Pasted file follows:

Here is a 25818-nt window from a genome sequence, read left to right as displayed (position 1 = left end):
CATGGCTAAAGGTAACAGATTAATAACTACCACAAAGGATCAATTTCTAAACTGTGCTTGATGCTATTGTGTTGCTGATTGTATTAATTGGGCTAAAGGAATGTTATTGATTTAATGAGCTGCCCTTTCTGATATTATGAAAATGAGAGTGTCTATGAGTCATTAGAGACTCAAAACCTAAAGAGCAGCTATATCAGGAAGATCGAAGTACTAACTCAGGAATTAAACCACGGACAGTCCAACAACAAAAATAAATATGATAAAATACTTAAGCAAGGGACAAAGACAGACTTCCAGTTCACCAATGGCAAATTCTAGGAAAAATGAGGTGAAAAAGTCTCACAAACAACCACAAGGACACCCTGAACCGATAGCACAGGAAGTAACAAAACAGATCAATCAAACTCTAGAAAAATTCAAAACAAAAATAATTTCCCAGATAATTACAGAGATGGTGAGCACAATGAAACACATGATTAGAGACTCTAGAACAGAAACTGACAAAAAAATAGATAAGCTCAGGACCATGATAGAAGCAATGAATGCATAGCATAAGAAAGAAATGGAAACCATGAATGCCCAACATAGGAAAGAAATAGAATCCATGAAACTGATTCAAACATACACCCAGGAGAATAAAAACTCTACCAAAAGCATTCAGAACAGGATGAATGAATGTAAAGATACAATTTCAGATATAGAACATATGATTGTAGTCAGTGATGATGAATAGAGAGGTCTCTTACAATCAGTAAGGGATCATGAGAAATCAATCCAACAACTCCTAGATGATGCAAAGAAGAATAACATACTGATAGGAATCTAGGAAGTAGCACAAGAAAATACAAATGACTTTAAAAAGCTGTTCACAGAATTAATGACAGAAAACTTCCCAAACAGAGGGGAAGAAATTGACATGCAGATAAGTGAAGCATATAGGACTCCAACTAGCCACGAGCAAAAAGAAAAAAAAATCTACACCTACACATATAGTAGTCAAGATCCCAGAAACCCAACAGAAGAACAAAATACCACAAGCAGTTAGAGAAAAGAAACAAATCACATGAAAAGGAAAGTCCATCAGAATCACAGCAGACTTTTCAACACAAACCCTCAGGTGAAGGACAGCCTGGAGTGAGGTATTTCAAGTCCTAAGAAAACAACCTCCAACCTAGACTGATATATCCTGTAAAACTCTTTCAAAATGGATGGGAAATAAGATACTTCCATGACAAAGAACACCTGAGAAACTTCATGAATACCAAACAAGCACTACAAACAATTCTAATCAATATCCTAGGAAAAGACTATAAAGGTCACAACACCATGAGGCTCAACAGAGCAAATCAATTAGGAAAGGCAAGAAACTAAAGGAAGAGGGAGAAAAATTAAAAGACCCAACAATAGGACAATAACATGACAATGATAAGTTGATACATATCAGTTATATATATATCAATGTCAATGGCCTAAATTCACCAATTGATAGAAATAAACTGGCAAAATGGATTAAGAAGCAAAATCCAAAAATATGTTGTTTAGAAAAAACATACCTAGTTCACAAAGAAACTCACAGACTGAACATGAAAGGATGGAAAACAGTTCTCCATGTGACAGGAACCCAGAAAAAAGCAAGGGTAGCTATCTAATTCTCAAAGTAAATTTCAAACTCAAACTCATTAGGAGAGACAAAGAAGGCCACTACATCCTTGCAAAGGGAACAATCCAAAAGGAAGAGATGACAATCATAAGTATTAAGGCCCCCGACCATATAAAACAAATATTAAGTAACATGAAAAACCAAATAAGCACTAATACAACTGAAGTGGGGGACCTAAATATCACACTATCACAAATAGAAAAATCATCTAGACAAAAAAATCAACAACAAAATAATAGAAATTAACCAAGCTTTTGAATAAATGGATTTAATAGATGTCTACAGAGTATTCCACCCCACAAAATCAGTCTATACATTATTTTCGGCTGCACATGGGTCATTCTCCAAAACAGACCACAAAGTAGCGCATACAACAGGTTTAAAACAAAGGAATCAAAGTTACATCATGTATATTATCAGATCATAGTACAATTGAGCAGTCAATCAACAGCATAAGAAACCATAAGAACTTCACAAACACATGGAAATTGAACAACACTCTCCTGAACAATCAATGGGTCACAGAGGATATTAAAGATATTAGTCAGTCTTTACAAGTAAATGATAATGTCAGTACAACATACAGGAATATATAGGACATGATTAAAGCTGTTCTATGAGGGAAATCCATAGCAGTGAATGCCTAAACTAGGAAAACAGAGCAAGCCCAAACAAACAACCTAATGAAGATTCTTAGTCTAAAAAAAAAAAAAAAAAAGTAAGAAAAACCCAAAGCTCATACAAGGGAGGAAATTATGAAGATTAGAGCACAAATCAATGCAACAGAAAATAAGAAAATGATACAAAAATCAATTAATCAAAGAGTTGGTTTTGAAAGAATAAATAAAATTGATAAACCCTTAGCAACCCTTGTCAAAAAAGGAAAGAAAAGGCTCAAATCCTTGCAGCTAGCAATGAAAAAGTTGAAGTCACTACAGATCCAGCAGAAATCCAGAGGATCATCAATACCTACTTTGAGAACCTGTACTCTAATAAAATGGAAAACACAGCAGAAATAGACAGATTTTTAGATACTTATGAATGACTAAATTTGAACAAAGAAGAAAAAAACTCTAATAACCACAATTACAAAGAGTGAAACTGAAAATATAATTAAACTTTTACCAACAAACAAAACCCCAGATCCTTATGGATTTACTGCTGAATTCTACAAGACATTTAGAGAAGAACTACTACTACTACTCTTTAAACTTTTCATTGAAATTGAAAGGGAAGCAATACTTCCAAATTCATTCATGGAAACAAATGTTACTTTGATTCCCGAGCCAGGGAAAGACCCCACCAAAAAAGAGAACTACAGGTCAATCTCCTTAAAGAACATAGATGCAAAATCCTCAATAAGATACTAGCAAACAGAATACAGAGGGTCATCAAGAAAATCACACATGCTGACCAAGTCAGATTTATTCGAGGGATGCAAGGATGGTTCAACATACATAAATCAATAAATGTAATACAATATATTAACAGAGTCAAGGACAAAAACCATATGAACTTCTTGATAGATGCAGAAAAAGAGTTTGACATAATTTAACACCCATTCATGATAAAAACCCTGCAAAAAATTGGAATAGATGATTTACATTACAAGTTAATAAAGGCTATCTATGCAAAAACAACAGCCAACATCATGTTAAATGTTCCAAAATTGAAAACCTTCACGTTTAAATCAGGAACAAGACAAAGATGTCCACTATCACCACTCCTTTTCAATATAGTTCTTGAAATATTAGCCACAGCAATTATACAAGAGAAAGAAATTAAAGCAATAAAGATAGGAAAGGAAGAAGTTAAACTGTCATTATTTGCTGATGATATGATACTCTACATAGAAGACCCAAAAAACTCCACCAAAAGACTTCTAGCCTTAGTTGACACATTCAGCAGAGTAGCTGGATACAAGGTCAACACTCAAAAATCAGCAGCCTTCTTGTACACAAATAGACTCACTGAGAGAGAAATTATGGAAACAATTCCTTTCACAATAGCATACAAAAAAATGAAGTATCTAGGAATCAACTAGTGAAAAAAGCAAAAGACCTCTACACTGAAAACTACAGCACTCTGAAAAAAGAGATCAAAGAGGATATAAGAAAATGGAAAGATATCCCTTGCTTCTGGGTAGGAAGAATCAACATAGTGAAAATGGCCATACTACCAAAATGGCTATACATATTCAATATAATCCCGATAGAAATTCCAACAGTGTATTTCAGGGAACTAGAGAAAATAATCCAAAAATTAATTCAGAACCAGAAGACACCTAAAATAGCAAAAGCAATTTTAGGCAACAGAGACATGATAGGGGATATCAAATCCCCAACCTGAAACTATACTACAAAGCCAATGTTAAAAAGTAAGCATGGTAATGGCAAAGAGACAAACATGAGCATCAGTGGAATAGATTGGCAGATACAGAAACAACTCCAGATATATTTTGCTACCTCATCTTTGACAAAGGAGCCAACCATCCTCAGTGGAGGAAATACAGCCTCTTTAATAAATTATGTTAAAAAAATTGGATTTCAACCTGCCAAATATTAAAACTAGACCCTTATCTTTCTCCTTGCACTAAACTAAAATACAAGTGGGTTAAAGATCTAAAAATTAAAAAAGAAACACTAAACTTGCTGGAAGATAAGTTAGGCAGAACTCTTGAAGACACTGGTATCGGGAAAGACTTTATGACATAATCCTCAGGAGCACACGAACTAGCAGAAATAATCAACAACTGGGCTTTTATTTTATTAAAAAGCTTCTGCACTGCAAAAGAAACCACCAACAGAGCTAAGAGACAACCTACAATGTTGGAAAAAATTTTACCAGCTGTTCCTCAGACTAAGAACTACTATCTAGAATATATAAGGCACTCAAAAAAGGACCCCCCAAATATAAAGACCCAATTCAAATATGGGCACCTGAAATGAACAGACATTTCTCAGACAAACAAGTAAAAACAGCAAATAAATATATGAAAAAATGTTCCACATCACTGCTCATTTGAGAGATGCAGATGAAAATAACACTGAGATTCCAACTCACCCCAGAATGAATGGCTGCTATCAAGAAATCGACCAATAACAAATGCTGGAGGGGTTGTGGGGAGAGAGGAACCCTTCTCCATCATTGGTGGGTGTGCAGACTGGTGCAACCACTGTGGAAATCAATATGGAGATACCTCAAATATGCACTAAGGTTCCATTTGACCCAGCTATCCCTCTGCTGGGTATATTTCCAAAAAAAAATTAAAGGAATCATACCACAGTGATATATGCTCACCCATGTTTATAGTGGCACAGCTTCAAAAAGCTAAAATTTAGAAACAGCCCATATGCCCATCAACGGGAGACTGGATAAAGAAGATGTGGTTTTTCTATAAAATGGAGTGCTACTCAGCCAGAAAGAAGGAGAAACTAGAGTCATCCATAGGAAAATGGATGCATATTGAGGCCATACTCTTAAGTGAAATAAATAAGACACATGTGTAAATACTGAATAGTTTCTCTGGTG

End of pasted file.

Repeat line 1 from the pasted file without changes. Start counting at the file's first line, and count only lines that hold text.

Here is a 25818-nt window from a genome sequence, read left to right as displayed (position 1 = left end):